The clinic was forced to leave Title X, and its budget has been slashed by about 20%. It is already illegal to use federal taxpayer dollars to pay for abortions, except in very limited circumstances; instead, Title X helps provide STI tests, cancer screenings, and birth control to about 4 million low-income people nationwide.
So instead of expanding the clinic’s services, Leach has found herself weighing whether to cut its walk-in hours or its sliding fee scale, which almost half of the clinic’s patients use.
“How do you add services to the center, where I have to focus right now on just keeping the base, base services going?” Leach said. “We really didn’t think that this was going to happen. It was in the back of our minds that we had to have a backup plan, but we were really all very shocked when it came out as it did.”
She went on, “Independent centers that struggle to keep the lights on and pay their staff and just — we give so much good health care and people don’t know that we’re here.”
Advocates of the changed rules say they’ll ensure that taxpayer money doesn’t “intermingle” with funds that go to abortions, but the changes to Title X are also often seen as an attempt to sideswipe Planned Parenthood’s funding. (The organization provides about 35% of all U.S. abortions, according to the Abortion Care Network.)
It worked: The organization’s decision to leave Title X rather than comply with the administration’s new rules was a devastating blow to both the Title X network — since Planned Parenthood serves about 40% of its patients — and Planned Parenthood itself, which is believed to be surrendering about $60 million. On Monday, Planned Parenthood officials announced that they would have to close two Ohio clinics, neither of which offered abortions.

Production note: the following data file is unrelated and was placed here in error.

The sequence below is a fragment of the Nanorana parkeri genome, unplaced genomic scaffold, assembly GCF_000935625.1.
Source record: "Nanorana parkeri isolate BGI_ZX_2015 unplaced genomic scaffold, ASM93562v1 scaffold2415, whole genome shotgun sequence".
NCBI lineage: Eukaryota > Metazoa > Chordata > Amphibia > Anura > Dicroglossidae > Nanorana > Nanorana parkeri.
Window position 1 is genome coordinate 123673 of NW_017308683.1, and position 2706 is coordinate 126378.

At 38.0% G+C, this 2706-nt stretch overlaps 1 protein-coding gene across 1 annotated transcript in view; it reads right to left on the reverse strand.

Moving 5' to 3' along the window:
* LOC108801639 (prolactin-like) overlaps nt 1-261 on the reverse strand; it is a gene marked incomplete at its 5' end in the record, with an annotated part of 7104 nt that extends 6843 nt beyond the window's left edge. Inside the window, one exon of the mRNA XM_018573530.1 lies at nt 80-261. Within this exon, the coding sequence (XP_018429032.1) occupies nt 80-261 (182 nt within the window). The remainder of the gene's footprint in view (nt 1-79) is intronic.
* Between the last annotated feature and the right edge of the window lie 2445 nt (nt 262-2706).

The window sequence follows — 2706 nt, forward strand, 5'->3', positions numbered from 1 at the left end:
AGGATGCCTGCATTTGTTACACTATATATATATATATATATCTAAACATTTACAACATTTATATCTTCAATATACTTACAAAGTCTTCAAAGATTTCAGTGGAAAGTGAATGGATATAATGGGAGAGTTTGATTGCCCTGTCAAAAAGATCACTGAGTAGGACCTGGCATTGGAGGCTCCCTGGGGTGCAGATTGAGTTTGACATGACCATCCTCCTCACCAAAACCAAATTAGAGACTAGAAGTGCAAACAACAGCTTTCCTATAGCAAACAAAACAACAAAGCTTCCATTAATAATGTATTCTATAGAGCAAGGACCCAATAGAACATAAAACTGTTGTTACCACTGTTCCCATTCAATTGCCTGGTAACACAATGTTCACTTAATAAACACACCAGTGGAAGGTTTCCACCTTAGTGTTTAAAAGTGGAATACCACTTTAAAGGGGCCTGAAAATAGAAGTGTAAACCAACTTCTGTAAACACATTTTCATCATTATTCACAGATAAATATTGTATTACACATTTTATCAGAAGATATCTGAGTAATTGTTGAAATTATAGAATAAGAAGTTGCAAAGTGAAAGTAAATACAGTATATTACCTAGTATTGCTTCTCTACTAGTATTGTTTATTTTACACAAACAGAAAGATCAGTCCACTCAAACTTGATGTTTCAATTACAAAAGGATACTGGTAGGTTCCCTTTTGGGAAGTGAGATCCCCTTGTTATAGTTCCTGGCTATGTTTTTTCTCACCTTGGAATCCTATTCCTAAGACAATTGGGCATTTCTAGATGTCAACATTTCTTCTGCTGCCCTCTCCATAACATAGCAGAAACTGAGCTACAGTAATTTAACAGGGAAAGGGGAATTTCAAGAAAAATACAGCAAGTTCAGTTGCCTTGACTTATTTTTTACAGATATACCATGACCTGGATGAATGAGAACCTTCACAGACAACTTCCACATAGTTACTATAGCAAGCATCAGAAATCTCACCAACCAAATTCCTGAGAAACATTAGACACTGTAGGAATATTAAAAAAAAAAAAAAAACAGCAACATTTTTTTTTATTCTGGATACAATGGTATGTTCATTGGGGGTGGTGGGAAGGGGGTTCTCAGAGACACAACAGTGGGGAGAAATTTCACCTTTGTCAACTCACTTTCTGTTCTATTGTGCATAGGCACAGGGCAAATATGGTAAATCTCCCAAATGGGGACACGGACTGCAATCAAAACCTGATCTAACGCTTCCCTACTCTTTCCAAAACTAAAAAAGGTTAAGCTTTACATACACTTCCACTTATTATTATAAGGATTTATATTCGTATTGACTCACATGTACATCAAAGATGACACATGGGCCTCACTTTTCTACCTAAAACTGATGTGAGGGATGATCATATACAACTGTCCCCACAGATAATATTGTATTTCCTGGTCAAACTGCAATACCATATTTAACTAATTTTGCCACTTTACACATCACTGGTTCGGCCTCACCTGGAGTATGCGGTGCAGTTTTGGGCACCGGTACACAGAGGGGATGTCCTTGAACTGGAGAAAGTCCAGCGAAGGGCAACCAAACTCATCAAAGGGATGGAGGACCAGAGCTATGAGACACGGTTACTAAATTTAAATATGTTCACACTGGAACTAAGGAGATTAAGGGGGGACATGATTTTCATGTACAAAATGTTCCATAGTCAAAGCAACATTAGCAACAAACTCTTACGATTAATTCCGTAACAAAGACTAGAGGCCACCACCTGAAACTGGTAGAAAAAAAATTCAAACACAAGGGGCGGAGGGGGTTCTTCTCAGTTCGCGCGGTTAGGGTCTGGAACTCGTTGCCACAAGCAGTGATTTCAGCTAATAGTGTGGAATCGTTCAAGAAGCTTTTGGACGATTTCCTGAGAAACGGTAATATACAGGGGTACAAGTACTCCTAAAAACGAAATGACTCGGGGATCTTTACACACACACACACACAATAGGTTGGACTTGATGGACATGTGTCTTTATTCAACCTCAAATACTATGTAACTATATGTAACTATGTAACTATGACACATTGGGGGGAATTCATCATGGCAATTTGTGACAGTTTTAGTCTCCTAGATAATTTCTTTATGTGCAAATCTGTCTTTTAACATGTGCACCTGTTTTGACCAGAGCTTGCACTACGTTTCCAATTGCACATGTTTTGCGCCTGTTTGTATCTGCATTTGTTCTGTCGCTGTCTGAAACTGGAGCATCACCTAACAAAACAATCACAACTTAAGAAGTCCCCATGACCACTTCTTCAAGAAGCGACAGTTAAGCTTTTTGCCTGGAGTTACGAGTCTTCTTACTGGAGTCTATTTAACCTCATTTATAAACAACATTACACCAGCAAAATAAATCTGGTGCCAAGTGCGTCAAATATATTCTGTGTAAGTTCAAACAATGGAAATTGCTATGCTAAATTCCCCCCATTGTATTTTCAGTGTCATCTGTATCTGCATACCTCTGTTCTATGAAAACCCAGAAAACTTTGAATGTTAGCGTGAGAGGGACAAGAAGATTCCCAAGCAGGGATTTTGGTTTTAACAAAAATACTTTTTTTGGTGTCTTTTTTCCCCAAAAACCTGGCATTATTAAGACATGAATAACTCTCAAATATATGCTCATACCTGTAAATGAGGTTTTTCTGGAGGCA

In addition to stopping referring patients for abortions, Title X providers must now also financially separate any abortion-related services from their other offerings — and physically separate the two by March 2020. For clinics that don’t perform abortions, that’s less of a concern. Many Title X providers told VICE News that they intend to stay in the program, out of a need to keep their doors open and serving as many patients as possible.
Few abortion clinics, however, can financially swing setting up a whole new office.
“We are basically a one-building, one-location office, so we would have had to either rented or bought another location in order to do abortion services,” said Dalia Vidunas, executive director of Equality Health Center, New Hampshire’s oldest abortion clinic. Even if a clinic were able to open up a second location for abortions, it would not be able to refer Title X patients to itself.